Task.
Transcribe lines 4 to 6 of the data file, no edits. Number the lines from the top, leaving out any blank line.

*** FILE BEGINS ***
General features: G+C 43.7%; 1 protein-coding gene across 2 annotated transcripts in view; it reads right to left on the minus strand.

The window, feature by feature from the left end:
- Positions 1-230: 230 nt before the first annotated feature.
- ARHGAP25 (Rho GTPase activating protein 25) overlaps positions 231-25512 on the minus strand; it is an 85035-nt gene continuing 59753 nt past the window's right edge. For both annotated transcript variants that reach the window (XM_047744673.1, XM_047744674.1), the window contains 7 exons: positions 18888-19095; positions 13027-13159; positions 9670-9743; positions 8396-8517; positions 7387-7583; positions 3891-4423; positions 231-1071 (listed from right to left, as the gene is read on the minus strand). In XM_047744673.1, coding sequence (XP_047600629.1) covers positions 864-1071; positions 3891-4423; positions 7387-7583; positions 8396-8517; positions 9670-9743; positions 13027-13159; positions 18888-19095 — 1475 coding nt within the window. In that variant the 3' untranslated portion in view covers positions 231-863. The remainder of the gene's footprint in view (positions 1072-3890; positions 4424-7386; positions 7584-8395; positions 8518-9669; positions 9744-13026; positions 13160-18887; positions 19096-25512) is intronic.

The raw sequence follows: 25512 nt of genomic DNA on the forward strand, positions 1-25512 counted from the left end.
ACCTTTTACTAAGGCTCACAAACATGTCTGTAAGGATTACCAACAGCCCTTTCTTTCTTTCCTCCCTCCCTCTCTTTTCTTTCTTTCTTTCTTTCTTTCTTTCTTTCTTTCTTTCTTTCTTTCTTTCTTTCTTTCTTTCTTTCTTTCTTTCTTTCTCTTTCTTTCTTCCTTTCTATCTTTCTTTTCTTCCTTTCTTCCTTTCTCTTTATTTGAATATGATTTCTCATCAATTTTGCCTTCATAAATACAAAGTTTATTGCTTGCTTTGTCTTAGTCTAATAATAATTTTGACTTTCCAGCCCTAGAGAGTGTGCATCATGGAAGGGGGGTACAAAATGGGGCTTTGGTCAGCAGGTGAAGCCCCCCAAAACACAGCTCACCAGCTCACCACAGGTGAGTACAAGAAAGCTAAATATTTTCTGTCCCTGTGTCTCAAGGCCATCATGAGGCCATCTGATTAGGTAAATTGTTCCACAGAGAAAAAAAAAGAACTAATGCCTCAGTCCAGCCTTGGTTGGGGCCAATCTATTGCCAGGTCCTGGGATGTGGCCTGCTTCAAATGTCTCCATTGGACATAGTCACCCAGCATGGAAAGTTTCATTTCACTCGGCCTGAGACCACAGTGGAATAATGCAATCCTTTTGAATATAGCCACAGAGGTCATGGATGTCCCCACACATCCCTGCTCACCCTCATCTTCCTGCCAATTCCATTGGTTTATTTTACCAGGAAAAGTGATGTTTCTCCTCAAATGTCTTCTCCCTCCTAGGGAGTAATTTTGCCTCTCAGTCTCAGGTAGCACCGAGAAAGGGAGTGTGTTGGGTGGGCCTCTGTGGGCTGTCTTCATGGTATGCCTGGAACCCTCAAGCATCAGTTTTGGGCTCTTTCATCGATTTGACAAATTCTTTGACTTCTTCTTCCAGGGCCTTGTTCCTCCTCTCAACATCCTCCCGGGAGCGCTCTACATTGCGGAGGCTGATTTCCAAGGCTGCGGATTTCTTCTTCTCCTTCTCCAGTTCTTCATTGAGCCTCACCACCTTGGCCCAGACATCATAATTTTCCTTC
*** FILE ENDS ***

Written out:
- ARHGAP25 (Rho GTPase activating protein 25) overlaps positions 231-25512 on the minus strand; it is an 85035-nt gene continuing 59753 nt past the window's right edge. For both annotated transcript variants that reach the window (XM_047744673.1, XM_047744674.1), the window contains 7 exons: positions 18888-19095; positions 13027-13159; positions 9670-9743; positions 8396-8517; positions 7387-7583; positions 3891-4423; positions 231-1071 (listed from right to left, as the gene is read on the minus strand). In XM_047744673.1, coding sequence (XP_047600629.1) covers positions 864-1071; positions 3891-4423; positions 7387-7583; positions 8396-8517; positions 9670-9743; positions 13027-13159; positions 18888-19095 — 1475 coding nt within the window. In that variant the 3' untranslated portion in view covers positions 231-863. The remainder of the gene's footprint in view (positions 1072-3890; positions 4424-7386; positions 7584-8395; positions 8518-9669; positions 9744-13026; positions 13160-18887; positions 19096-25512) is intronic.

The raw sequence follows: 25512 nt of genomic DNA on the forward strand, positions 1-25512 counted from the left end.
ACCTTTTACTAAGGCTCACAAACATGTCTGTAAGGATTACCAACAGCCCTTTCTTTCTTTCCTCCCTCCCTCTCTTTTCTTTCTTTCTTTCTTTCTTTCTTTCTTTCTTTCTTTCTTTCTTTCTTTCTTTCTTTCTTTCTTTCTTTCTTTCTTTCTCTTTCTTTCTTCCTTTCTATCTTTCTTTTCTTCCTTTCTTCCTTTCTCTTTATTTGAATATGATTTCTCATCAATTTTGCCTTCATAAATACAAAGTTTATTGCTTGCTTTGTCTTAGTCTAATAATAATTTTGACTTTCCAGCCCTAGAGAGTGTGCATCATGGAAGGGGGGTACAAAATGGGGCTTTGGTCAGCAGGTGAAGCCCCCCAAAACACAGCTCACCAGCTCACCACAGGTGAGTACAAGAAAGCTAAATATTTTCTGTCCCTGTGTCTCAAGGCCATCATGAGGCCATCTGATTAGGTAAATTGTTCCACAGAGAAAAAAAAAGAACTAATGCCTCAGTCCAGCCTTGGTTGGGGCCAATCTATTGCCAGGTCCTGGGATGTGGCCTGCTTCAAATGTCTCCATTGGACATAGTCACCCAGCATGGAAAGTTTCATTTCACTCGGCCTGAGACCACAGTGGAATAATGCAATCCTTTTGAATATAGCCACAGAGGTCATGGATGTCCCCACACATCCCTGCTCACCCTCATCTTCCTGCCAATTCCATTGGTTTATTTTACCAGGAAAAGTGATGTTTCTCCTCAAATGTCTTCTCCCTCCTAGGGAGTAATTTTGCCTCTCAGTCTCAGGTAGCACCGAGAAAGGGAGTGTGTTGGGTGGGCCTCTGTGGGCTGTCTTCATGGTATGCCTGGAACCCTCAAGCATCAGTTTTGGGCTCTTTCATCGATTTGACAAATTCTTTGACTTCTTCTTCCAGGGCCTTGTTCCTCCTCTCAACATCCTCCCGGGAGCGCTCTACATTGCGGAGGCTGATTTCCAAGGCTGCGGATTTCTTCTTCTCCTTCTCCAGTTCTTCATTGAGCCTCACCACCTTGGCCCAGACATCATAATTTTCCTTC